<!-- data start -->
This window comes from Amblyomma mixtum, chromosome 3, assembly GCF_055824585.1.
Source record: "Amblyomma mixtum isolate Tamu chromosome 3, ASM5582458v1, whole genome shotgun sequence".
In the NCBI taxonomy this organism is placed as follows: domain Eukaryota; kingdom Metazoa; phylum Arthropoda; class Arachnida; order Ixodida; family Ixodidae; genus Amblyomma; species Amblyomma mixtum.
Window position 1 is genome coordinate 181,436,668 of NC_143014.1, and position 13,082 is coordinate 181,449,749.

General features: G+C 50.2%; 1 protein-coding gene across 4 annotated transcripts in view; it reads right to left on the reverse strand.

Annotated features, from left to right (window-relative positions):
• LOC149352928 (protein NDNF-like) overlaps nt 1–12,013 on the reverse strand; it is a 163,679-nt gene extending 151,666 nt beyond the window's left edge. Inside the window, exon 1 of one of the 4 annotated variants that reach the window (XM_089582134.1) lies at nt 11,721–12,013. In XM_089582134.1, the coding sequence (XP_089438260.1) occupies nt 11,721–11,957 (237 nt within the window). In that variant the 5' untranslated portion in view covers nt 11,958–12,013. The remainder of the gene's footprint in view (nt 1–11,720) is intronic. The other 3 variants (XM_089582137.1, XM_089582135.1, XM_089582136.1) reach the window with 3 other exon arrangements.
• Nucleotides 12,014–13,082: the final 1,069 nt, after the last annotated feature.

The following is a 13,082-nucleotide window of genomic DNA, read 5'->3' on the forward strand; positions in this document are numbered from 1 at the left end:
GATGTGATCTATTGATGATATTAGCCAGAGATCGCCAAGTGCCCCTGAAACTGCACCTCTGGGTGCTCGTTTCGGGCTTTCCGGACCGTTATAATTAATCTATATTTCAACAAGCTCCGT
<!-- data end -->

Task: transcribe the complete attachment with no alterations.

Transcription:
This window comes from Amblyomma mixtum, chromosome 3, assembly GCF_055824585.1.
Source record: "Amblyomma mixtum isolate Tamu chromosome 3, ASM5582458v1, whole genome shotgun sequence".
In the NCBI taxonomy this organism is placed as follows: domain Eukaryota; kingdom Metazoa; phylum Arthropoda; class Arachnida; order Ixodida; family Ixodidae; genus Amblyomma; species Amblyomma mixtum.
Window position 1 is genome coordinate 181,436,668 of NC_143014.1, and position 13,082 is coordinate 181,449,749.

General features: G+C 50.2%; 1 protein-coding gene across 4 annotated transcripts in view; it reads right to left on the reverse strand.

Annotated features, from left to right (window-relative positions):
• LOC149352928 (protein NDNF-like) overlaps nt 1–12,013 on the reverse strand; it is a 163,679-nt gene extending 151,666 nt beyond the window's left edge. Inside the window, exon 1 of one of the 4 annotated variants that reach the window (XM_089582134.1) lies at nt 11,721–12,013. In XM_089582134.1, the coding sequence (XP_089438260.1) occupies nt 11,721–11,957 (237 nt within the window). In that variant the 5' untranslated portion in view covers nt 11,958–12,013. The remainder of the gene's footprint in view (nt 1–11,720) is intronic. The other 3 variants (XM_089582137.1, XM_089582135.1, XM_089582136.1) reach the window with 3 other exon arrangements.
• Nucleotides 12,014–13,082: the final 1,069 nt, after the last annotated feature.

The following is a 13,082-nucleotide window of genomic DNA, read 5'->3' on the forward strand; positions in this document are numbered from 1 at the left end:
GATGTGATCTATTGATGATATTAGCCAGAGATCGCCAAGTGCCCCTGAAACTGCACCTCTGGGTGCTCGTTTCGGGCTTTCCGGACCGTTATAATTAATCTATATTTCAACAAGCTCCGT